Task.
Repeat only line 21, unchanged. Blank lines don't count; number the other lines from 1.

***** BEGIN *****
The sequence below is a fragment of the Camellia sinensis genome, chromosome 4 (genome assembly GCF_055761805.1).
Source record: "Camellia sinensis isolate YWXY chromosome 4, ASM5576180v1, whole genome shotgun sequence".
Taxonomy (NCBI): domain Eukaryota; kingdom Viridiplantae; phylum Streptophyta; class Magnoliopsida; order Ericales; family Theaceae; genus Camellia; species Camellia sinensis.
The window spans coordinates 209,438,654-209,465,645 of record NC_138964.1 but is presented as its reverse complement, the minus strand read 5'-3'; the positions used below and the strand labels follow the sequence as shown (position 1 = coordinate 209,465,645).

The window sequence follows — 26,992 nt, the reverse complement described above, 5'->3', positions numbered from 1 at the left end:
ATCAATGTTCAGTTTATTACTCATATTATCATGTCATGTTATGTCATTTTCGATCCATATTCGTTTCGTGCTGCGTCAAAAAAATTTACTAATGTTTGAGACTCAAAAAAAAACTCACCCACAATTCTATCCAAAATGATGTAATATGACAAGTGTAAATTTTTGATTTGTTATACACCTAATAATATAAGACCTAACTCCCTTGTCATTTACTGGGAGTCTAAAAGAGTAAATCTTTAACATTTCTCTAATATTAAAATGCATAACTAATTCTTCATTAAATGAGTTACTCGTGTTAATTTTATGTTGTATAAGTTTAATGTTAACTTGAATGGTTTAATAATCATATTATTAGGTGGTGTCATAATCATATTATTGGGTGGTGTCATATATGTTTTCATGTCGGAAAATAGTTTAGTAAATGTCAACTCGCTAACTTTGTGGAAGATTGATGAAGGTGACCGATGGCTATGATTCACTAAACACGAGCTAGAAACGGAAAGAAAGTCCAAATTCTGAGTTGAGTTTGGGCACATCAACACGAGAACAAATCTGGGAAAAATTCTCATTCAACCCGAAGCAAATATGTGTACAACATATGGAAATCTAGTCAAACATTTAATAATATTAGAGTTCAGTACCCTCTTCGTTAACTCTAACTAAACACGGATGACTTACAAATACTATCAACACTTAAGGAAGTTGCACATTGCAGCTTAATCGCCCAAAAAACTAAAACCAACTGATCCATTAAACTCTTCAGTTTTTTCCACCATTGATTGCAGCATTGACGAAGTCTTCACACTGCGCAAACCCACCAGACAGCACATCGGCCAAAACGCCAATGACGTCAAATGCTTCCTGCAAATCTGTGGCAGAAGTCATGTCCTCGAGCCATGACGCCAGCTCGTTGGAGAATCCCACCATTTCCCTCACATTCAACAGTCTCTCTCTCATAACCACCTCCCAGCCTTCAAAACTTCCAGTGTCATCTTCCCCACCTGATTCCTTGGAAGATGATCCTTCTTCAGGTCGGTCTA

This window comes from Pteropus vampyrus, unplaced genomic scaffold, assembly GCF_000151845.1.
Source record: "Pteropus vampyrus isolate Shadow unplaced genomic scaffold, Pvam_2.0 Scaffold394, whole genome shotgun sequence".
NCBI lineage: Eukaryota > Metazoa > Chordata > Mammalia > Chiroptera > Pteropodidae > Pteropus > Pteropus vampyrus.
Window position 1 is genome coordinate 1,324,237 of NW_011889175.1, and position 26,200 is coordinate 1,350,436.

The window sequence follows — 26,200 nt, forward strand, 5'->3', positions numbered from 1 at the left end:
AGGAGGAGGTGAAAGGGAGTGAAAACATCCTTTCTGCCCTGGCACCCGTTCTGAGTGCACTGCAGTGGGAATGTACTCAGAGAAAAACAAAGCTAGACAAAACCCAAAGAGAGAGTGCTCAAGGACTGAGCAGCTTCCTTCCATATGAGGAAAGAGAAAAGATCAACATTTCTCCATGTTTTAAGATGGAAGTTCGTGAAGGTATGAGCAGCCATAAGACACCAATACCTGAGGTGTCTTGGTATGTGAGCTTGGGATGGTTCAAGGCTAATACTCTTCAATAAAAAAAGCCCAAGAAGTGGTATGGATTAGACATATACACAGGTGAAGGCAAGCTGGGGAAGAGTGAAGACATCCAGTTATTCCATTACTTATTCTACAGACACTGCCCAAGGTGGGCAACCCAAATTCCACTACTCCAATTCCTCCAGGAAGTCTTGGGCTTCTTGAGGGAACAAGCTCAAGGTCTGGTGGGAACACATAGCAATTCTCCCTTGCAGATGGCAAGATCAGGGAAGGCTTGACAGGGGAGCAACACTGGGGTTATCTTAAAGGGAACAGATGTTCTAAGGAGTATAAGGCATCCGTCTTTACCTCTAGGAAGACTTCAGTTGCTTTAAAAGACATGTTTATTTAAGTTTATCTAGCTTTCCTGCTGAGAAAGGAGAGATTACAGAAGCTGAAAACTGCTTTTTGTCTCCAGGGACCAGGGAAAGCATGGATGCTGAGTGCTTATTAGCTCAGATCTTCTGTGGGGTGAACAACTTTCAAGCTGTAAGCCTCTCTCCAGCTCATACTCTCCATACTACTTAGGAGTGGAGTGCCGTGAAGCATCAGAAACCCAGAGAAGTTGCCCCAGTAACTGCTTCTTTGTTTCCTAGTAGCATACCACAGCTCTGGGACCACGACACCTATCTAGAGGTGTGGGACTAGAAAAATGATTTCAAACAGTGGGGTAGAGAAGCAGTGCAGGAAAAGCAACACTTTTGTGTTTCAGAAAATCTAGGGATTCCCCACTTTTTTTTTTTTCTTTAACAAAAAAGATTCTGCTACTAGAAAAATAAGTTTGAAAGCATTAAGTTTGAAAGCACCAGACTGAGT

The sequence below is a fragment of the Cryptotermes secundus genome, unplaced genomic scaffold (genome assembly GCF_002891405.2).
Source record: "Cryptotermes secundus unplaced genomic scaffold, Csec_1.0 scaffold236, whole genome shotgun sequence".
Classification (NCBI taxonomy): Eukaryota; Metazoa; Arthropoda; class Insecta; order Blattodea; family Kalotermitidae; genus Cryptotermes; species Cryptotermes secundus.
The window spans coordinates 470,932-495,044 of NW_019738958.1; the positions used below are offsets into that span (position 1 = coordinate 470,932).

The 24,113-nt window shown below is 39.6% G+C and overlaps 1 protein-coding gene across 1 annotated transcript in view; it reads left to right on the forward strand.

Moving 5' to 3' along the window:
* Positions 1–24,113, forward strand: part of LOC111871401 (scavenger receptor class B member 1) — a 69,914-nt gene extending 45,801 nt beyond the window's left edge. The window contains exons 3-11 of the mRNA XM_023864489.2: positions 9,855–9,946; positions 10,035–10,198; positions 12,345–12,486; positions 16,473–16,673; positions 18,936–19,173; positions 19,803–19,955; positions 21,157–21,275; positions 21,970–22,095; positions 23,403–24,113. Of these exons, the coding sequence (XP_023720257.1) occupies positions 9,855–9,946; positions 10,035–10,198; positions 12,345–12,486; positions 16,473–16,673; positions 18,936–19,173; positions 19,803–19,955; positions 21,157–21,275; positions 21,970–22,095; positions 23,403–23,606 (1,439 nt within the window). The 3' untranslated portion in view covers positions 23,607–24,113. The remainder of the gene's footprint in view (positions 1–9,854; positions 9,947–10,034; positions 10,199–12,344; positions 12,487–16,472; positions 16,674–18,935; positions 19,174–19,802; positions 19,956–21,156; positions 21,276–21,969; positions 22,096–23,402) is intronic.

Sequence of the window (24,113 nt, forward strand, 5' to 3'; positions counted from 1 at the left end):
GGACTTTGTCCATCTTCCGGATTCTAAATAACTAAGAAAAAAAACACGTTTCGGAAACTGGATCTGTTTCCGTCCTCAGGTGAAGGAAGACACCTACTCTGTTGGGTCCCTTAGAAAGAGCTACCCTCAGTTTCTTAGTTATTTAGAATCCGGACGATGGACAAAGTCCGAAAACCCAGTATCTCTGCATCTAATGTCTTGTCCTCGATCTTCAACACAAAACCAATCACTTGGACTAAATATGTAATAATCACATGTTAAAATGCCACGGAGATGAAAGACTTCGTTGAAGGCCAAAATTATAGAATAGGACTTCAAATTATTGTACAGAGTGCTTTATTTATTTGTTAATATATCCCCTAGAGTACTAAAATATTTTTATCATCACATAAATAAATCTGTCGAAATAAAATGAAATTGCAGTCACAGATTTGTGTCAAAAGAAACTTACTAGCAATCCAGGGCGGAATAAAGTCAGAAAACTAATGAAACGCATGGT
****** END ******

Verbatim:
GGACTTTGTCCATCTTCCGGATTCTAAATAACTAAGAAAAAAAACACGTTTCGGAAACTGGATCTGTTTCCGTCCTCAGGTGAAGGAAGACACCTACTCTGTTGGGTCCCTTAGAAAGAGCTACCCTCAGTTTCTTAGTTATTTAGAATCCGGACGATGGACAAAGTCCGAAAACCCAGTATCTCTGCATCTAATGTCTTGTCCTCGATCTTCAACACAAAACCAATCACTTGGACTAAATATGTAATAATCACATGTTAAAATGCCACGGAGATGAAAGACTTCGTTGAAGGCCAAAATTATAGAATAGGACTTCAAATTATTGTACAGAGTGCTTTATTTATTTGTTAATATATCCCCTAGAGTACTAAAATATTTTTATCATCACATAAATAAATCTGTCGAAATAAAATGAAATTGCAGTCACAGATTTGTGTCAAAAGAAACTTACTAGCAATCCAGGGCGGAATAAAGTCAGAAAACTAATGAAACGCATGGT